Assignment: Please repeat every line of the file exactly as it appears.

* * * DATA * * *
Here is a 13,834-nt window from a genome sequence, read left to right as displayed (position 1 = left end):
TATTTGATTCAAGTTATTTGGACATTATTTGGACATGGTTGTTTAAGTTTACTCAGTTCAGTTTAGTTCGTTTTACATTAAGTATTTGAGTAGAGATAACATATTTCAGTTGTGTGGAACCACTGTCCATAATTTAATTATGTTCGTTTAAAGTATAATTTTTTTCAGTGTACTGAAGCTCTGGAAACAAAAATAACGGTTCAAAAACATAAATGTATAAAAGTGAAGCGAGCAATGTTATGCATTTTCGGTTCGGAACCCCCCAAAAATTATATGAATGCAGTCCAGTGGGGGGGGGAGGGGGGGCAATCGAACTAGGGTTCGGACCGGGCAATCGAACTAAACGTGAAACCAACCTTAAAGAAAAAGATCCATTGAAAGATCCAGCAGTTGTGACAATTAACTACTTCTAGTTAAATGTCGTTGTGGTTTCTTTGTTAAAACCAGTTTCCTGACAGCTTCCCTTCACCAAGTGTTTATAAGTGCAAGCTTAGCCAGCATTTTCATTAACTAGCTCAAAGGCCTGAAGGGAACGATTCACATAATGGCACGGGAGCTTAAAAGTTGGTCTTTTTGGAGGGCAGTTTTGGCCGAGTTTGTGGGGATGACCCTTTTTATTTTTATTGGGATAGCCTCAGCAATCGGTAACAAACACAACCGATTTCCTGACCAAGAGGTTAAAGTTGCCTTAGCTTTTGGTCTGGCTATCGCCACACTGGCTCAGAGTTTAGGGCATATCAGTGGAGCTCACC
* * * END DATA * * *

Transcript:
Here is a 13,834-nt window from a genome sequence, read left to right as displayed (position 1 = left end):
TATTTGATTCAAGTTATTTGGACATTATTTGGACATGGTTGTTTAAGTTTACTCAGTTCAGTTTAGTTCGTTTTACATTAAGTATTTGAGTAGAGATAACATATTTCAGTTGTGTGGAACCACTGTCCATAATTTAATTATGTTCGTTTAAAGTATAATTTTTTTCAGTGTACTGAAGCTCTGGAAACAAAAATAACGGTTCAAAAACATAAATGTATAAAAGTGAAGCGAGCAATGTTATGCATTTTCGGTTCGGAACCCCCCAAAAATTATATGAATGCAGTCCAGTGGGGGGGGGAGGGGGGGCAATCGAACTAGGGTTCGGACCGGGCAATCGAACTAAACGTGAAACCAACCTTAAAGAAAAAGATCCATTGAAAGATCCAGCAGTTGTGACAATTAACTACTTCTAGTTAAATGTCGTTGTGGTTTCTTTGTTAAAACCAGTTTCCTGACAGCTTCCCTTCACCAAGTGTTTATAAGTGCAAGCTTAGCCAGCATTTTCATTAACTAGCTCAAAGGCCTGAAGGGAACGATTCACATAATGGCACGGGAGCTTAAAAGTTGGTCTTTTTGGAGGGCAGTTTTGGCCGAGTTTGTGGGGATGACCCTTTTTATTTTTATTGGGATAGCCTCAGCAATCGGTAACAAACACAACCGATTTCCTGACCAAGAGGTTAAAGTTGCCTTAGCTTTTGGTCTGGCTATCGCCACACTGGCTCAGAGTTTAGGGCATATCAGTGGAGCTCACC